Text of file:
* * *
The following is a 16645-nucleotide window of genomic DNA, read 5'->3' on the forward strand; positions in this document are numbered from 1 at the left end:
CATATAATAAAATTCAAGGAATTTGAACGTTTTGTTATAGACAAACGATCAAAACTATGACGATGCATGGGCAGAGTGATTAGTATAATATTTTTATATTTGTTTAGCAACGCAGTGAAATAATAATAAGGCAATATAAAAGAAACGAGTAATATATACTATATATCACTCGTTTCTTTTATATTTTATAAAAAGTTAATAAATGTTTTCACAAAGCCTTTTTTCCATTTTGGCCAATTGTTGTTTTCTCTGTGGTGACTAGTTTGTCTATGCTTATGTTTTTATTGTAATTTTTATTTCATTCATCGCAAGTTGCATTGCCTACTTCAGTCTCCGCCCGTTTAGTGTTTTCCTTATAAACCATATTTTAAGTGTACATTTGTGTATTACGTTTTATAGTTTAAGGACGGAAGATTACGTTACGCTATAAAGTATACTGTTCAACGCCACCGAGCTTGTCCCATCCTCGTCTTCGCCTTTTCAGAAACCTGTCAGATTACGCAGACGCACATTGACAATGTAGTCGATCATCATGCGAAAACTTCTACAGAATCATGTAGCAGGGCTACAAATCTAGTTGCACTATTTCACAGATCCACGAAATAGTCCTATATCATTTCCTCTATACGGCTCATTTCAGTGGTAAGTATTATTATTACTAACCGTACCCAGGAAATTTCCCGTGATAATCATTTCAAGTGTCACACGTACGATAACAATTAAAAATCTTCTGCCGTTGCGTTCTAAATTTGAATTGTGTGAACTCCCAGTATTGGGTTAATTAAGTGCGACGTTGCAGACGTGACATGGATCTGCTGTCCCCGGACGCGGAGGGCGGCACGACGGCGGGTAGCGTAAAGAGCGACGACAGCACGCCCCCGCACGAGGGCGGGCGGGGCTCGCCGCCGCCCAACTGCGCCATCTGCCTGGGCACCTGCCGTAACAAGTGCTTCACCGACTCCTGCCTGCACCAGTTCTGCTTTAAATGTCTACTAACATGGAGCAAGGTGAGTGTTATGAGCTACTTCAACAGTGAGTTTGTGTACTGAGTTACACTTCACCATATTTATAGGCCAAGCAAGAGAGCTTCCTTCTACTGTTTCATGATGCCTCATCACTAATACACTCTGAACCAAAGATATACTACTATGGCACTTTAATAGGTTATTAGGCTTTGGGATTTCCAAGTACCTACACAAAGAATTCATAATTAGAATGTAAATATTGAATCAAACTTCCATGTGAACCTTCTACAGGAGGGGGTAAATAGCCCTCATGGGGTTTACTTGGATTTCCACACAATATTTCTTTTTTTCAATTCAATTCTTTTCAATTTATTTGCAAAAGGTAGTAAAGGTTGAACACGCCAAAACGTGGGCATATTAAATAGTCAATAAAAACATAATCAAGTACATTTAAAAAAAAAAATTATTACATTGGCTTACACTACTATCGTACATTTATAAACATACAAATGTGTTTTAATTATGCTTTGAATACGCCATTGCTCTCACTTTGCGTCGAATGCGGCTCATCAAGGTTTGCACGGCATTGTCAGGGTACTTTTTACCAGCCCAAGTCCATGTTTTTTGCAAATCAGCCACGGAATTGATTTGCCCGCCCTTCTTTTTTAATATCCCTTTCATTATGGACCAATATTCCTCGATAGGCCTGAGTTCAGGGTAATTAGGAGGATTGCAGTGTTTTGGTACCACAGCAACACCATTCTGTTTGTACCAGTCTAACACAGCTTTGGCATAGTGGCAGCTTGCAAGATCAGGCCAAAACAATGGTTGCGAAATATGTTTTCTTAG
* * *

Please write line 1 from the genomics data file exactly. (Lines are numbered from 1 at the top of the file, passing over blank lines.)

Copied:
The following is a 16645-nucleotide window of genomic DNA, read 5'->3' on the forward strand; positions in this document are numbered from 1 at the left end: